NEW YORK (Reuters) - The U.S. housing market downturn could linger for years but probably does not pose a major risk to the overall economy, Lehman Brothers’ chief global fixed-income strategist said on Monday.
“The subprime saga will not be sufficient to derail the U.S. and world economy,” Lehman’s Jack Malvey said at the Reuters Investment Summit in New York.”
Malvey said the U.S. economy, despite some recent volatility, is in the midst of a “benevolent cycle” and that the current “great moderation” could run into the 2009-2012 period before risks for a U.S. and global downturn pick up.
Still, Malvey said U.S. housing prices could fall into 2009 to 2011 by an average of the mid- to high single-digits, returning to levels last seen in early 2005.
“This issue will continue to shadow markets,” he said, adding the prolonged downturn “so far doesn’t seem to be the stuff of a significant recession in the making.”
Malvey said the subprime mortgage crisis that blew up in February had not completely played out, and that foreclosures “are probably going to accelerate.”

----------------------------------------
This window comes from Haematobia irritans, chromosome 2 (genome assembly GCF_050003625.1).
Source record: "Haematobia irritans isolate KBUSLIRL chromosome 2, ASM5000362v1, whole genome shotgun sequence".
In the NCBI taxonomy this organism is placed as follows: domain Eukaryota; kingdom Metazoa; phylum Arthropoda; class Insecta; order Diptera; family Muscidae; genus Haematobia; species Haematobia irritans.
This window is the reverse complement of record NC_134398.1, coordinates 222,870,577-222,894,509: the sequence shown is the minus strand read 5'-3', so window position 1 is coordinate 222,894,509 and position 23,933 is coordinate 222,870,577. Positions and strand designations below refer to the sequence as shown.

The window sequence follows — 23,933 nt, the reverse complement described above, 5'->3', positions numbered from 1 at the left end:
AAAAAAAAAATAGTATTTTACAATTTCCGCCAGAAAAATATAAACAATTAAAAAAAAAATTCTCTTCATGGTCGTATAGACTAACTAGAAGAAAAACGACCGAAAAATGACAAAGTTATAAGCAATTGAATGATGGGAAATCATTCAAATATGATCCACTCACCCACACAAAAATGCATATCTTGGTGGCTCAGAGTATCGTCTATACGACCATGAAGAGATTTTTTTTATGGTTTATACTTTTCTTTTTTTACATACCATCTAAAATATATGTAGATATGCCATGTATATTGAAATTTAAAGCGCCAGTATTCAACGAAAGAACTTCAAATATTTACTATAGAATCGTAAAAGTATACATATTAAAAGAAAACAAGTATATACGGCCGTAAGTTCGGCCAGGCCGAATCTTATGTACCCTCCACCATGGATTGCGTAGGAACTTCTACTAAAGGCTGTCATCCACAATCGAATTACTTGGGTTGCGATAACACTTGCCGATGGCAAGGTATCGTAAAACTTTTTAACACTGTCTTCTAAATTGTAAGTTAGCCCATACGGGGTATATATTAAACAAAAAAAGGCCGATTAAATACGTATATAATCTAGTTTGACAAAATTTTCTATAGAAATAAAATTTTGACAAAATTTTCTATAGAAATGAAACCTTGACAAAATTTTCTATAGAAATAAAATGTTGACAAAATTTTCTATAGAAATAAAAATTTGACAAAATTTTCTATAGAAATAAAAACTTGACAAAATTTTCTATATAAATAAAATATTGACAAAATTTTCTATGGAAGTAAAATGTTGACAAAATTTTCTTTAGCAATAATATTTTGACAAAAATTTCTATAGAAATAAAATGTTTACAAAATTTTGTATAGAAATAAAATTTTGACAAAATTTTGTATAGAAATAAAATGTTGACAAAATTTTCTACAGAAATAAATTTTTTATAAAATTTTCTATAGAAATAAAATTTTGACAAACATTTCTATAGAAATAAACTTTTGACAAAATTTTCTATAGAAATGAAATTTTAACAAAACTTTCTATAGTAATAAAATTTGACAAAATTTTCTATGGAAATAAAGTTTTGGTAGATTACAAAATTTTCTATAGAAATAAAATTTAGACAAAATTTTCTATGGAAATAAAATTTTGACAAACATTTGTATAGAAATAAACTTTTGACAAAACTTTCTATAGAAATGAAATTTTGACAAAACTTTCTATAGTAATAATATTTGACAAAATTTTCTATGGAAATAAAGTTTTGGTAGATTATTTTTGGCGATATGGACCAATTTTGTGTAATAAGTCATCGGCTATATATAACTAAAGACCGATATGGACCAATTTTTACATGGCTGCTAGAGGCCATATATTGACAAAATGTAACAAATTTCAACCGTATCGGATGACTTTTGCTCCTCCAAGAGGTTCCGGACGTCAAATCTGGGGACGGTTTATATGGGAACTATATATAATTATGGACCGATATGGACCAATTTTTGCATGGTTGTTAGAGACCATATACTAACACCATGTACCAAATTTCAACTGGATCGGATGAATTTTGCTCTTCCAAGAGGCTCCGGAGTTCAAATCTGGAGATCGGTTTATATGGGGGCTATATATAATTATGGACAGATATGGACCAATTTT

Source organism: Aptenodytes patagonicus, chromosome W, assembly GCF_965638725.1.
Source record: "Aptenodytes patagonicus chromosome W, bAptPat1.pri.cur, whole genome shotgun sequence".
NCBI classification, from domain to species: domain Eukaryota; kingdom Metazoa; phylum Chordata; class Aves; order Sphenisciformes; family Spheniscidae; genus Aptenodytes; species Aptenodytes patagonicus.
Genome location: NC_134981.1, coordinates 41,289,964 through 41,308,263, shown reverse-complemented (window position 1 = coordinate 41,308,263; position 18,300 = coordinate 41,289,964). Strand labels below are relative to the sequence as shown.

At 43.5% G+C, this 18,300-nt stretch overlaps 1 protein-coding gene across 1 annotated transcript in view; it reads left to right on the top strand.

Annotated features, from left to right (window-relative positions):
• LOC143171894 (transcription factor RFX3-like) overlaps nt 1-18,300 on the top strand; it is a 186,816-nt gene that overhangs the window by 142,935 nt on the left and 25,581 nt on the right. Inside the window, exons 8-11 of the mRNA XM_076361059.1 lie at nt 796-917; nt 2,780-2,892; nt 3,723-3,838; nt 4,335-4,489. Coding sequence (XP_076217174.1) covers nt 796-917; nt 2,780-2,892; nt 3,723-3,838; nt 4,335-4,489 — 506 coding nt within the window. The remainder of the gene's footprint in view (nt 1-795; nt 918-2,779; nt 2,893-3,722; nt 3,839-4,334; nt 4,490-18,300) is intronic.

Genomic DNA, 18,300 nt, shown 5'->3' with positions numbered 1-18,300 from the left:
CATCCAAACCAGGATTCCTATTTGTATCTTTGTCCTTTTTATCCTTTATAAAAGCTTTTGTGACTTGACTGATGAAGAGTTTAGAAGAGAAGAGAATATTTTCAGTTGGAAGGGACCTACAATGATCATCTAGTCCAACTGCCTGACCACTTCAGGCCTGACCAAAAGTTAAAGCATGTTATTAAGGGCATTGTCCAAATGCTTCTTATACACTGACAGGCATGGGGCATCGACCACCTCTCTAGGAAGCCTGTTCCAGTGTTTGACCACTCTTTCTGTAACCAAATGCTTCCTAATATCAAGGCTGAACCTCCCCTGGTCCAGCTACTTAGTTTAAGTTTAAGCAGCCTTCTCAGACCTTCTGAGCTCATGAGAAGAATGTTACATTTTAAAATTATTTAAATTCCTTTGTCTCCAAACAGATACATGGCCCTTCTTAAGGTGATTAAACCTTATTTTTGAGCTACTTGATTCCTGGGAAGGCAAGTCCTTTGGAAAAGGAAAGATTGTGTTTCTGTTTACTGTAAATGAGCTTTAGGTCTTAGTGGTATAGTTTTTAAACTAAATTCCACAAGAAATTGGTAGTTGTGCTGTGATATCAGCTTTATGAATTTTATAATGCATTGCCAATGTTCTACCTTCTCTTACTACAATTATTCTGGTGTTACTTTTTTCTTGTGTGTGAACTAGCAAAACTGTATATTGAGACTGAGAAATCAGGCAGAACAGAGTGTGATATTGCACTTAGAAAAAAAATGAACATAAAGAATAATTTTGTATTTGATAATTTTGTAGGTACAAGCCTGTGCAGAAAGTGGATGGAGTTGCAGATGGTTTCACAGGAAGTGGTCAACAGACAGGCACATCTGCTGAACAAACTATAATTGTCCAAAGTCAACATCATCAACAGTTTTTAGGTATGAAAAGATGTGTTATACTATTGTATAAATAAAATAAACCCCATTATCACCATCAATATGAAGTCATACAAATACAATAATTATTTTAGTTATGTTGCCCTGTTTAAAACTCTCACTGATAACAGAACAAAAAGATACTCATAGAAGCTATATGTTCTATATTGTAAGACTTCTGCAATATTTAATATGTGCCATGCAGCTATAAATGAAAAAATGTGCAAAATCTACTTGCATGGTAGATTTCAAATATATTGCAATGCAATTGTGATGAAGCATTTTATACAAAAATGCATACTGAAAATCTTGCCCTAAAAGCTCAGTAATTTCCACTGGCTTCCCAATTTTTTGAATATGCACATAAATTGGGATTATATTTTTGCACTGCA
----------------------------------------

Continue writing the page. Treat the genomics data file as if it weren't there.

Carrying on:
“The problem will be for all the homeowners who thought they could roll over into another teaser adjustable rate mortgage” but find that credit standards have been tightened, he said.
An exaggerated view of the potential spillover effect of the subprime saga was one reason that many traders miscalculated on likely Federal Reserve interest rate policy for 2007, Malvey said.
Those bets have been unwound recently, with prospects for one or more Fed rate cuts, as reflected in rate futures prices, subsiding rapidly over the past month.
There is “a tiny possibility” that the Fed could raise rates this year, but the most likely outcome is that rates will be held at 5.25 percent before a possible rate cut in 2008, Malvey said.
In contrast to the Fed, the European Central Bank has another “two or three” tightenings ahead, while the Bank of England could raise rates another 50 basis points, he said.
To start anticipating a rate hike Malvey said the market would “need to see a concern .. that inflation expectations have risen and that the Fed has to deal with that psychology.”
A sharpening of Fed rhetoric on inflation over the next few months “could do the trick” on tamping down expectations without the need to actually raise rates, he said.